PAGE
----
Bernadett Szabo spent eight days photographing the disaster that enveloped part of Western Hungary after a reservoir of red sludge, an alumina factory by-product, burst on October 4 and released one million cubic meters of highly toxic sludge that killed eight people, injured 120, and destroyed nearly 1,000 hectares (2,400 acres) of land. Here’s her account of working in the field under the adverse conditions she found.
This work required a whole lot more caution than normal when covering a different type of disaster story, like a flood for example. There’s water there, and mud, and you can sink and all, but that’s only water. This red sludge is toxic.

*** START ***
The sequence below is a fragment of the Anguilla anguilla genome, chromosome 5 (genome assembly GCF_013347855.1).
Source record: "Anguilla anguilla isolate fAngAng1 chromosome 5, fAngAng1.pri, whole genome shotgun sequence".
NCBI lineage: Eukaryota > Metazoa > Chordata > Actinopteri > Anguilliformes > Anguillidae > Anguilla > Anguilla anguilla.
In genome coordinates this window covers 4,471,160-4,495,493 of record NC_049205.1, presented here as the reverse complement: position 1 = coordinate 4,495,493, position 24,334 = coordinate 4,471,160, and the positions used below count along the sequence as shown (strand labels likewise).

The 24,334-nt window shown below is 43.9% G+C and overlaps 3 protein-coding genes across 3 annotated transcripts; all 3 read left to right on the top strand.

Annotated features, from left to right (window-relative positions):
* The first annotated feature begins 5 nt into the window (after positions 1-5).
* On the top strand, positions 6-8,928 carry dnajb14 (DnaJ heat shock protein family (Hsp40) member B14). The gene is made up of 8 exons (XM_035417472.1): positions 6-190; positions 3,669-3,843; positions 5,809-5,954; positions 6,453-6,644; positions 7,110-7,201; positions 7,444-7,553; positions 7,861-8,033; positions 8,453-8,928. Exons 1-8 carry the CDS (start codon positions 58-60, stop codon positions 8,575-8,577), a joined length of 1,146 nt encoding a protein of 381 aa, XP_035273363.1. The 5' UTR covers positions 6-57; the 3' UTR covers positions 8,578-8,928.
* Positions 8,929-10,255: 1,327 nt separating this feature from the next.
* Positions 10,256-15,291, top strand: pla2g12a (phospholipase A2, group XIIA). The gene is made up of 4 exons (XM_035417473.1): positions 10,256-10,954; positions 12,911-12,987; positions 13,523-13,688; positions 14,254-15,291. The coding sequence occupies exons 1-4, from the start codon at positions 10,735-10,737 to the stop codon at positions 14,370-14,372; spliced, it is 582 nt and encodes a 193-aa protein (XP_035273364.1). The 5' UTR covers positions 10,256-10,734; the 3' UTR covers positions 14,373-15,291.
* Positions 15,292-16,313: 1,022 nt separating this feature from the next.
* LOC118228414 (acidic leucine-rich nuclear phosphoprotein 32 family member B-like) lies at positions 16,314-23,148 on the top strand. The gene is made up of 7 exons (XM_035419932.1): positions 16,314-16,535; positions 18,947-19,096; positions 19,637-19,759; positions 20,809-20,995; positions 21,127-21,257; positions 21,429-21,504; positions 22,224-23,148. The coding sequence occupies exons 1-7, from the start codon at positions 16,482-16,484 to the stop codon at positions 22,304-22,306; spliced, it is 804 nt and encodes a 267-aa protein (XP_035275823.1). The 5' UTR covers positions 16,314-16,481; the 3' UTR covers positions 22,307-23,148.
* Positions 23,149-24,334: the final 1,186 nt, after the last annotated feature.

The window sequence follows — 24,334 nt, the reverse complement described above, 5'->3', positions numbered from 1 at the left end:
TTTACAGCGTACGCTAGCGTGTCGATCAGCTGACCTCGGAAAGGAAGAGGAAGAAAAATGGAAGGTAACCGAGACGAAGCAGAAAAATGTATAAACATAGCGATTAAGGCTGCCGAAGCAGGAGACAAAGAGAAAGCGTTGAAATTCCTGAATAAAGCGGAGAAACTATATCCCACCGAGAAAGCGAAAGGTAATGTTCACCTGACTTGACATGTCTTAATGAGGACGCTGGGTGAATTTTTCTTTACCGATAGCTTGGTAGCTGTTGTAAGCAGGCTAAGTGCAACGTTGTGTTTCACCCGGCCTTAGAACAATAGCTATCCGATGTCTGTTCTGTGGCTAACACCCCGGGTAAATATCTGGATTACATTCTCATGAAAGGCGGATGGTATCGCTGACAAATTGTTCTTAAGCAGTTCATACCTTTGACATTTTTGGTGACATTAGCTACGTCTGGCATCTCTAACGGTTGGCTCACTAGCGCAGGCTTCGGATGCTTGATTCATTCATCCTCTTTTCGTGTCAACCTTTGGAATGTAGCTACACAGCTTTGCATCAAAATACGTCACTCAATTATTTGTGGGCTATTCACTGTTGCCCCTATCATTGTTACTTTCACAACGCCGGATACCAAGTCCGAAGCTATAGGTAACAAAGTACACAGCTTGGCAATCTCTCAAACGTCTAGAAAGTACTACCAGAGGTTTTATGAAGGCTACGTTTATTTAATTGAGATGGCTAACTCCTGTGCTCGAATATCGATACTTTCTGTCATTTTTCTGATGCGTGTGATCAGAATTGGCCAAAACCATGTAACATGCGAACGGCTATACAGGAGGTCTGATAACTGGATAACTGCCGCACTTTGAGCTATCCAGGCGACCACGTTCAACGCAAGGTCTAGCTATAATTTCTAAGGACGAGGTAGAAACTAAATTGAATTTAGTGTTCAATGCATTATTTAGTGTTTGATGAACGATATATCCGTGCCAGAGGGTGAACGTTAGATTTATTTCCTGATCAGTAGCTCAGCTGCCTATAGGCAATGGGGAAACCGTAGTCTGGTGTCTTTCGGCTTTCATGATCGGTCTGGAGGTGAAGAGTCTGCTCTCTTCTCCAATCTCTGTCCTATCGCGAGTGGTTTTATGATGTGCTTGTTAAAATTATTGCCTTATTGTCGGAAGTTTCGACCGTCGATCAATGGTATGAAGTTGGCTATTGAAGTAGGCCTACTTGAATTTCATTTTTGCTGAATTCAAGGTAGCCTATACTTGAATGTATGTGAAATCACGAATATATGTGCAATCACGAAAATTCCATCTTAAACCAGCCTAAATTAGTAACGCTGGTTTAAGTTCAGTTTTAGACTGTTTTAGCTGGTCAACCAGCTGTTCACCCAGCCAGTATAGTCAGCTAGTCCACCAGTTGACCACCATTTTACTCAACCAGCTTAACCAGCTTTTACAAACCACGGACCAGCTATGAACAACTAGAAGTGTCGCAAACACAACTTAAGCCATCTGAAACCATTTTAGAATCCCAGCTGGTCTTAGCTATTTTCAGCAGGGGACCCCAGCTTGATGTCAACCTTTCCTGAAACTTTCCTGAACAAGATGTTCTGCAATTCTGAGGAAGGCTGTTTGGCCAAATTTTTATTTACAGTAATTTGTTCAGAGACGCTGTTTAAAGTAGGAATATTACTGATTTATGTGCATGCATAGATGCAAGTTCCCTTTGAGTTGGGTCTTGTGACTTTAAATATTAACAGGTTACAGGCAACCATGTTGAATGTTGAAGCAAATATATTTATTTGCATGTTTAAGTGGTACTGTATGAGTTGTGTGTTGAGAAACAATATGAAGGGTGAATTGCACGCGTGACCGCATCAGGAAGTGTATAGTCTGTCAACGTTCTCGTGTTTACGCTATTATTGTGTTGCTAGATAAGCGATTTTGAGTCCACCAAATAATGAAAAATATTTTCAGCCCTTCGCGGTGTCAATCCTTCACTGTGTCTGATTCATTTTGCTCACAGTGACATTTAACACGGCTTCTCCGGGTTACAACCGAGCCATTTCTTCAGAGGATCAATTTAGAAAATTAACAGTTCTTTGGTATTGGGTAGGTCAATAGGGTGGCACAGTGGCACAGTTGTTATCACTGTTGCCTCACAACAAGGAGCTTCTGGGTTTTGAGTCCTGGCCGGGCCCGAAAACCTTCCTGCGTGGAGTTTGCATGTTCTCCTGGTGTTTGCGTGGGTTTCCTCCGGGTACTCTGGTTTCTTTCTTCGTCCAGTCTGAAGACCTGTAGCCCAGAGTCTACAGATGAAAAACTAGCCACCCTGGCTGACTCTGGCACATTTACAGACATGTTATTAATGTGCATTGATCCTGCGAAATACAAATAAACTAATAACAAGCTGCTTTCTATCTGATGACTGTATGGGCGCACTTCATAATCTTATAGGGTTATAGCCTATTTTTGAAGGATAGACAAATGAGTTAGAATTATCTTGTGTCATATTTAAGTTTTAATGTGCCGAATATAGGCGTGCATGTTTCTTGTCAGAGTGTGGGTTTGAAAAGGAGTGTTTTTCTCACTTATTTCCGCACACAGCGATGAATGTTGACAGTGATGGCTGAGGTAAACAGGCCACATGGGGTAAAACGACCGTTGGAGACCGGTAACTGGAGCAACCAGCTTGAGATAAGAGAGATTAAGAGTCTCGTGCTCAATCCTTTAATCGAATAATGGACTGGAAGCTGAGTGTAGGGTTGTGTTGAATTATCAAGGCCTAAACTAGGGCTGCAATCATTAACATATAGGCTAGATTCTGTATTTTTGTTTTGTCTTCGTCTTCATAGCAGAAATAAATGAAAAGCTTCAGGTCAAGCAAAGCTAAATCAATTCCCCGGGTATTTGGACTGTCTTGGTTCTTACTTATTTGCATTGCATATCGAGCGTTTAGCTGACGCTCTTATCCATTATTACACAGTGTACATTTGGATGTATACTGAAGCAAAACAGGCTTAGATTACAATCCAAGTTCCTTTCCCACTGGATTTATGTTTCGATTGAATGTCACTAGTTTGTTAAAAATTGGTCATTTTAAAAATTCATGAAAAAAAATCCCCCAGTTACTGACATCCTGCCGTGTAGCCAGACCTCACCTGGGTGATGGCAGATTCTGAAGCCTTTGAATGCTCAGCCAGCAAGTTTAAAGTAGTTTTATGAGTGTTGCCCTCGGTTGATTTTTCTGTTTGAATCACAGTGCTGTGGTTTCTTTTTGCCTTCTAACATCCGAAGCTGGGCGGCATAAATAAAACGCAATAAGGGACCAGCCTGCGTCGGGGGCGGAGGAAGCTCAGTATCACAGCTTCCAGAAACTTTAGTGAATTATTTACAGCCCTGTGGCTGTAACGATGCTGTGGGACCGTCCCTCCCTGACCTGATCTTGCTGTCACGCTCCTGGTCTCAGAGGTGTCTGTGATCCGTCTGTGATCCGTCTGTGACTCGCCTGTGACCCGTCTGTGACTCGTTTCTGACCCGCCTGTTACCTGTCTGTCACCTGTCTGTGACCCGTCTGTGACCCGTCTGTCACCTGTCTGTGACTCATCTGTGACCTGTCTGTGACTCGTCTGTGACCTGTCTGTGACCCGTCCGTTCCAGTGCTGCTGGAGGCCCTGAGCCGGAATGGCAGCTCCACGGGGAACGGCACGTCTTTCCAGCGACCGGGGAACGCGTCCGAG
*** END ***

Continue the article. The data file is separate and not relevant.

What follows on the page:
We knew it was alkaline, with a potent bite. We knew it was a lot more dense than regular silt, making moving around in it very tiring – and its toxicity meant no touching, so we could not hold onto anything for support. Falling over was not an option, because the toxic stuff could damage you to the point of visible wounds or cause damage to your eyes, and render your gear inoperable.
My hands were sore and dry and cracked open after a few days, even though I did not exactly touch the stuff all the time.
Wearing a mask was a health necessity, but it made work very difficult as your breath fogs up the eye piece. Wiping it was not an option, on account of your filthy hands.